I interviewed longtime activist, Adam Smith of the Craft Cannabis Alliance, ahead of his appearance at the International Cannabis Business Conference in Portland last September, as he was working hard to line up support for a bill to allow Oregon cultivators to export across state lines. Smith told me:

“Every month that we don’t open up a market, another local business goes out of business. Thousands of jobs and hundreds of millions of dollars of Oregon capital are at risk,” Adam told me. “One Fix Cannabis will help accomplish some very important things: reduce oversupply and diversion to the illicit market; increase revenue for cash-strapped Oregon counties; and save jobs and capital while creating more jobs and generating more revenue.”

“Here’s how we accomplish the goal, step by step: we pass a bill that makes it legal for the Oregon governor to approve out-of-state transfers; make the need for exports a statewide and national news story; find partners, such as Nevada and New York, that are willing to have the conversation publicly; and pressure the federal government, but we can’t wait on the feds,” Adam continued.

Smith’s (and other’s,) hard work is paying off as support for exporting cannabis is growing and should be placed before legislators in 2019, as The Statesman Journal reported:

Marijuana could take the next step toward joining pinot noir, craft beer and hazelnuts on Oregon’s list of famous exports, under a proposal likely to go before state lawmakers in the new year.

The Craft Cannabis Alliance, a business association led by founder and executive director Adam Smith, is working with legislators to let Oregon start exporting pot to other legal-weed states by 2021.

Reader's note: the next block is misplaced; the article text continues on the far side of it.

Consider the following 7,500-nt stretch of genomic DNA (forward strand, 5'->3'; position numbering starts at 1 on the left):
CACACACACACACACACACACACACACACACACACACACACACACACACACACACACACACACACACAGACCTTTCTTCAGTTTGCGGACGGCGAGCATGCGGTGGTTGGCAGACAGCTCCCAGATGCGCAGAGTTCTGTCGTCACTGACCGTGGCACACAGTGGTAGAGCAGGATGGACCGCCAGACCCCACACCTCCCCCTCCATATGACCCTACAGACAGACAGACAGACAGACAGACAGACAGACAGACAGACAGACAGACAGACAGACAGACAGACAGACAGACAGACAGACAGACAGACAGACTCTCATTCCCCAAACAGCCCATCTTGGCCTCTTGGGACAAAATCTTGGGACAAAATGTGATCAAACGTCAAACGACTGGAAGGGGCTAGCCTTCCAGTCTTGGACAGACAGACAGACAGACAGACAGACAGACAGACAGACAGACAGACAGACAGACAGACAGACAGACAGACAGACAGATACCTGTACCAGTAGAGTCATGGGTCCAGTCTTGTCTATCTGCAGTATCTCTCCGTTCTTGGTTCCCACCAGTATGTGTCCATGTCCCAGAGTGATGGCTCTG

Among them is Sen. Floyd Prozanski, D-Eugene, who said he also plans to reintroduce provisions from Senate Bill 1042, a similar proposal that died in the statehouse in 2017.

A lot has progressed since Senator Prozanski’s export bill didn’t advance in 2017, as more states have legalized, Oregon’s supply has grown (resulting in a dramatic drop in price), and The Statesman Journal has joined the cause, with an editorial just ahead of the legislative session, “It’s time for Oregon to incentivize the export of pot.” The Journal’s op-ed states:

In the ’90s, wine enthusiasts dubbed the Mid-Willamette Valley the next Napa because of its ideal terroir, but it took years of wrangling before Oregon wines were allowed to be shipped out of state.

Now marijuana producers face the same regulatory hurdles, most borne of the federal illegality of marijuana.

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The rules were designed to protect Oregon, but they’re not; they’re thwarting economic development. We hope 2019 will be a year to change that.

Leading the way on cannabis exports is a no-brainer for Oregon. In fact, it is imperative for Oregon’s small farmers to compete as the bounty of cannabis that exists in the state has created a cannabis consumer’s paradise with high-quality, low-priced products, but that is making it hard for craft cultivators to compete.

California should join Oregon in the fight to export across state lines as both states possess the best climate for outdoor cultivation. As we legalize across the nation and world, we should be cognizant of the environmental impacts that indoor cultivation has, particularly in places such as Arizona and Nevada. The time has come for the cannabis industry to move beyond our own borders.

The International Cannabis Business Conference in San Francisco this February 7-8, 2019, is the place to be to get the latest information and network with top investors and entrepreneurs in the industry. Early-bird tickets are on sale now, until January 18th. After San Francisco, the ICBC will be heading to BarcelonaBerlinZurich, and Vancouver. Early-bird tickets are on sale for all of our 2019 events.